Page:United States Statutes at Large Volume 18 Part 2c.djvu/419

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412 PUBLIC TREATIES. H A Y T I. HAYTI, 1864. N0v.3, 1864. TREATY OF AMITY, COMMERCE, AND NAVIGATION, AND FOR THE EXTRA- -—-——————— DI'l‘ION OF FUGITIVE CRIMINALS BETWEEN THE UNITED STATES OF AMERICA AND THE REPUBLIC OF HAYTI, CONCLUDED AT PORT AU PRINCE NOVEMBER 3, 1864; RATIFICATION ADVISED BY SENATE JANU- ARY 17 1865; RATIFIED BY PRESIDENT MAY 18, 1865; RATLFICATIONS EXCHARGED AT WASHINGTON MAY 2-2, 1865; PROCLAIMED JULY 6, 1866. Contracting par- The United States of America and the Republic of Hayti, desiring te W- make lasting and firm the friendship and good understanding which happily prevail between both nations, and to place their commercial relations upon the most liberal basis, have resolved to iix, in a manner clear, distinct, and positive, the rules which shall, in future, be religiously observed between the one and the other, by means of a treaty of amity, commerce, and navigation, and for the extradition of fugitive criminals. For this purpose they have appointed as their Plenipotentiaries, to wit: Negotiators. The President of the United States, Benjamin F. Whidden, Commissioner and Consul General of the United States to the Republic of Hayti; and the President of Hayti, Boyer Bazelais, Chef d’Escadron, his Aide-de-Camp and Secretary; Who, after a reciprocal communication of their respective full powers, found in due and proper form, have agreed to the following articles: Anxrrcnm I. 1§•¤w¤an<1fric¤d— There shall be a perfect, firm, and inviolable peace and sincere friend- ¤h'P· ship between the United States of America and the Republic of Hayti, in all the extent of their possessions and territories, and between their people and citizens, respectively, without distinction of persons ‘or p aces. Amrrom II. Favors The United States of America and the Republic of Hayti, desiring to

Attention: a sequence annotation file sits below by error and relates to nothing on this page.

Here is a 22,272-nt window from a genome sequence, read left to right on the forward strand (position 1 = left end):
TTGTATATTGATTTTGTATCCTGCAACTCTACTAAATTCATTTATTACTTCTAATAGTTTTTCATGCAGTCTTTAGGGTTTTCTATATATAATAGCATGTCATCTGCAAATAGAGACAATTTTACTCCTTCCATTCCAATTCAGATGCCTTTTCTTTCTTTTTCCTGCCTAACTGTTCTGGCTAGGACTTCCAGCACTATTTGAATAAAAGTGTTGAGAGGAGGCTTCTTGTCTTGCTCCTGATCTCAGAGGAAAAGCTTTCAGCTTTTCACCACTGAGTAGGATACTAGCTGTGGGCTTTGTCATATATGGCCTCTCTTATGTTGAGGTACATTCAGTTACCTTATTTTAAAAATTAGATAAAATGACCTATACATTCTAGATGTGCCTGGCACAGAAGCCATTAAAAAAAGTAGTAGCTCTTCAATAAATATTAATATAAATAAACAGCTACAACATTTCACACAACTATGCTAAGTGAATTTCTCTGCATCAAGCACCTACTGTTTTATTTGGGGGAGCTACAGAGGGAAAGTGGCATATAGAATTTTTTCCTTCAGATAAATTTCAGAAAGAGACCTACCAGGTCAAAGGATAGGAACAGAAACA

• 0 <>*·h<¤ ¤¤· ¤°¤¤*=° live in peace and harmony with all the other nations of the earth, by

"°°°"‘° °°"““°“· means of a policy frank and equally friendly with all, agree that any favor, exemption, privilege, or immunity whatever, in matters of commerce or navigation, which either of them has granted, or may hereafter grant, to the citizens or subjects of any other Government, nation, or State, shall extend, in identity of cases and circumstances, to the citizens of the other contracting party; gratuitously, if the concession in favor of that other Government, nation, or State shall have been gratuitous; or in return for an equivalent compensation, if the concession shall have been conditional. ARTICLE III. Rights of msi- If by any fatality (which cannot be expected, and which God forbid) dents in case of the two nations should become involved in war, one with the other, the W'- term of six months after the declaration thereof shall be allowed to tho merchants and other citizens and inhabitants respectively, on each side, during which time they shall be at liberty to withdraw themselves, with their effects and movables, which they shall have the right to carry away,